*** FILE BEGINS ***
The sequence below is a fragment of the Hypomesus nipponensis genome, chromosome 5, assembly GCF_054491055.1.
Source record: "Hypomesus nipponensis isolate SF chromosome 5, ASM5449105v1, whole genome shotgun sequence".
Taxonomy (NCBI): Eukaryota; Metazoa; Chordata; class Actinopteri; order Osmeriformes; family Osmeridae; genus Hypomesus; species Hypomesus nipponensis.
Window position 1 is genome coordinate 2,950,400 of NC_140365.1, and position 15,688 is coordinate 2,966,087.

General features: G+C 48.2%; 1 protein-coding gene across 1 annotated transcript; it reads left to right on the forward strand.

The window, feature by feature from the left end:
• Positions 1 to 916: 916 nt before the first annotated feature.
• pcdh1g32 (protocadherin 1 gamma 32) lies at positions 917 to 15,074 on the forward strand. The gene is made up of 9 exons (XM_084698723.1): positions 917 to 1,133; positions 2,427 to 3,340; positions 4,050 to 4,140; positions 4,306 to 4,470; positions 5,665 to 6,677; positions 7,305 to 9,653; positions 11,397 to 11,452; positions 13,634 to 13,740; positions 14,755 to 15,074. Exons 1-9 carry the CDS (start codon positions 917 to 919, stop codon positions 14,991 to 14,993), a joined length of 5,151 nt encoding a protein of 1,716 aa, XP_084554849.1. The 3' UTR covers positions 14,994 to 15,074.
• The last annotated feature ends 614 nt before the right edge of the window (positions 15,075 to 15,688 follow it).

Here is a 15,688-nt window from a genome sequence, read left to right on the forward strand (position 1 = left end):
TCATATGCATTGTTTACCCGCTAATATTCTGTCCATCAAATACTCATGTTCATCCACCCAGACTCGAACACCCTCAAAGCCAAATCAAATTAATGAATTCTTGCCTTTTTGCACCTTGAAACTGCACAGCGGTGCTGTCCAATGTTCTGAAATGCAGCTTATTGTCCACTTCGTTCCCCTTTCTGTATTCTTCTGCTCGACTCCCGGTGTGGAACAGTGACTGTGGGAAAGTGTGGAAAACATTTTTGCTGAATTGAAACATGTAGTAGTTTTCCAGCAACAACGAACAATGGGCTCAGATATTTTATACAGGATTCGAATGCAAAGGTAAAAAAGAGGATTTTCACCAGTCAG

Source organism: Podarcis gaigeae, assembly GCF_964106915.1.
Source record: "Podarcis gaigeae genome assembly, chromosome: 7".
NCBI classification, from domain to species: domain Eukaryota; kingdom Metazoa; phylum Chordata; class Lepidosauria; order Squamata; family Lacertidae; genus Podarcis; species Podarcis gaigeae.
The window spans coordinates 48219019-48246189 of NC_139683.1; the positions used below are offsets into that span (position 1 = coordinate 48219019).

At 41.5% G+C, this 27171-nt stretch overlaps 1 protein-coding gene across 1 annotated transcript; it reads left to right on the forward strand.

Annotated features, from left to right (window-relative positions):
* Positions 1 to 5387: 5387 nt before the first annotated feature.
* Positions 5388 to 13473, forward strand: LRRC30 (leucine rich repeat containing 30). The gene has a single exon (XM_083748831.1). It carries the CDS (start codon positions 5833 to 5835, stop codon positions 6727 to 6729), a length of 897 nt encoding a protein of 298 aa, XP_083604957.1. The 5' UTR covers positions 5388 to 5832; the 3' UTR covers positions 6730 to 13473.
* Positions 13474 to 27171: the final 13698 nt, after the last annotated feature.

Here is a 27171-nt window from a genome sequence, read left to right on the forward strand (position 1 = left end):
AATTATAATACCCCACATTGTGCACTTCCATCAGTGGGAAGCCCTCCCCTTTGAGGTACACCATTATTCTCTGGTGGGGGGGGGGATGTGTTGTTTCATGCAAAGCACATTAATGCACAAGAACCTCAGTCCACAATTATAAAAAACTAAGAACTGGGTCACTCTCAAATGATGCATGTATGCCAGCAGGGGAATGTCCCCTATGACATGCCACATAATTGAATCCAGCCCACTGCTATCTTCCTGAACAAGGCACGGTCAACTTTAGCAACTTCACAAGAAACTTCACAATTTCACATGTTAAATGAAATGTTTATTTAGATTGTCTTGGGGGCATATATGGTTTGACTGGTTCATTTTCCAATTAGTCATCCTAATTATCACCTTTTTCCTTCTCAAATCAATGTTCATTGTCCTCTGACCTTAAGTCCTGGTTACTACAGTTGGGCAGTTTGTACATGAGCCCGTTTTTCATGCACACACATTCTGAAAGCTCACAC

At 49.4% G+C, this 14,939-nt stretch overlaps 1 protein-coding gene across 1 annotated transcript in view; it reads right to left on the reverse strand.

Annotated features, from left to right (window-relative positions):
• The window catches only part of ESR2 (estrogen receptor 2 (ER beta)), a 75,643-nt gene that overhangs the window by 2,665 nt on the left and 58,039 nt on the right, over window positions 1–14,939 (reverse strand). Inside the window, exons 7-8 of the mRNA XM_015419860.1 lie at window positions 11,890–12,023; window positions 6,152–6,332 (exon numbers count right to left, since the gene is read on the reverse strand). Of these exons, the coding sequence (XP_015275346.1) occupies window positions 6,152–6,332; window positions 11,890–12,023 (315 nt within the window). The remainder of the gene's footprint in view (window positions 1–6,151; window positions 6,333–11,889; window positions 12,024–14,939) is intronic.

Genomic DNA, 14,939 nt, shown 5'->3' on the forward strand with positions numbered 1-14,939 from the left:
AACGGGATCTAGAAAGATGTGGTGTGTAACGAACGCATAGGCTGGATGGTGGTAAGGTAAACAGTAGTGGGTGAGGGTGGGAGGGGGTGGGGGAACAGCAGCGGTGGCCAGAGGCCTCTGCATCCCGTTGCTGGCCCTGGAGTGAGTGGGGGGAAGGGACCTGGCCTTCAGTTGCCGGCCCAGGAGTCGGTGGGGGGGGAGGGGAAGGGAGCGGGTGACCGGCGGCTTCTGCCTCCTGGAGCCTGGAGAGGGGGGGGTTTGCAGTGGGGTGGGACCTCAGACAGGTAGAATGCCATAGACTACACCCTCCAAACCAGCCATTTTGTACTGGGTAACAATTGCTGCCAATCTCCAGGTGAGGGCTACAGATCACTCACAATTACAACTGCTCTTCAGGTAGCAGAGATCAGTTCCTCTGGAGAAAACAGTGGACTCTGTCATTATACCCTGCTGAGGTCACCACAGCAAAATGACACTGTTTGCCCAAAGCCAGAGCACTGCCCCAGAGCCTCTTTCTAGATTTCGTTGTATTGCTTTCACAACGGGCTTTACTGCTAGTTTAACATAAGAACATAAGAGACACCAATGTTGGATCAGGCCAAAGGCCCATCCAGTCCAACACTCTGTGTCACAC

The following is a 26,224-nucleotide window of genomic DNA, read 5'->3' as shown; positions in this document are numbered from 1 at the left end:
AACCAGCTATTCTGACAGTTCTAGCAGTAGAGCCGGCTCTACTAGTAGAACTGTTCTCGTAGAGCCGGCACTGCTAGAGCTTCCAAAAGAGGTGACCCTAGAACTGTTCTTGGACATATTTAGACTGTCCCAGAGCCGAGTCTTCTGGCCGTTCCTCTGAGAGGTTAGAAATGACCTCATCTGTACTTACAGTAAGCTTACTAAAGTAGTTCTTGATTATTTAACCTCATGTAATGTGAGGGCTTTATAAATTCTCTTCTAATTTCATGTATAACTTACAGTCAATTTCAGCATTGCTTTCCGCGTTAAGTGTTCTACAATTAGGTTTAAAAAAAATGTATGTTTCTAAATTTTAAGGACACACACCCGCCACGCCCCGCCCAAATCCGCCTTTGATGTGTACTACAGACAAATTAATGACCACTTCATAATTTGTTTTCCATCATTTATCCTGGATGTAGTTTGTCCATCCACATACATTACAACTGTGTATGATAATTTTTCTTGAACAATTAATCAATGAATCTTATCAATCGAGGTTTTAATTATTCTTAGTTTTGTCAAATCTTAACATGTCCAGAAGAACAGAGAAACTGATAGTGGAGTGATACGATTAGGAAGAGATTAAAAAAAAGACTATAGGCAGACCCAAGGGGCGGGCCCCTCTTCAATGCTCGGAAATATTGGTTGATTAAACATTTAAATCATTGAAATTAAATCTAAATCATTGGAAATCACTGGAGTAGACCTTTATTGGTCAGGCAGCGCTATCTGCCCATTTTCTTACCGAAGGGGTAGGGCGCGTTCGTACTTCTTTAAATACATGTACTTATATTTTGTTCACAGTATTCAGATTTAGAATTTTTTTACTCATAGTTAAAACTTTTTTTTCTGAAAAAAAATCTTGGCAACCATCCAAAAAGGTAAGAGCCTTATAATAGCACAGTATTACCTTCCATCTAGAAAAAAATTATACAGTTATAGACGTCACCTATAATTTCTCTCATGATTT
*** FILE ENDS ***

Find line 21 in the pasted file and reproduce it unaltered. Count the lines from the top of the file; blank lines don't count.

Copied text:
Here is a 27171-nt window from a genome sequence, read left to right on the forward strand (position 1 = left end):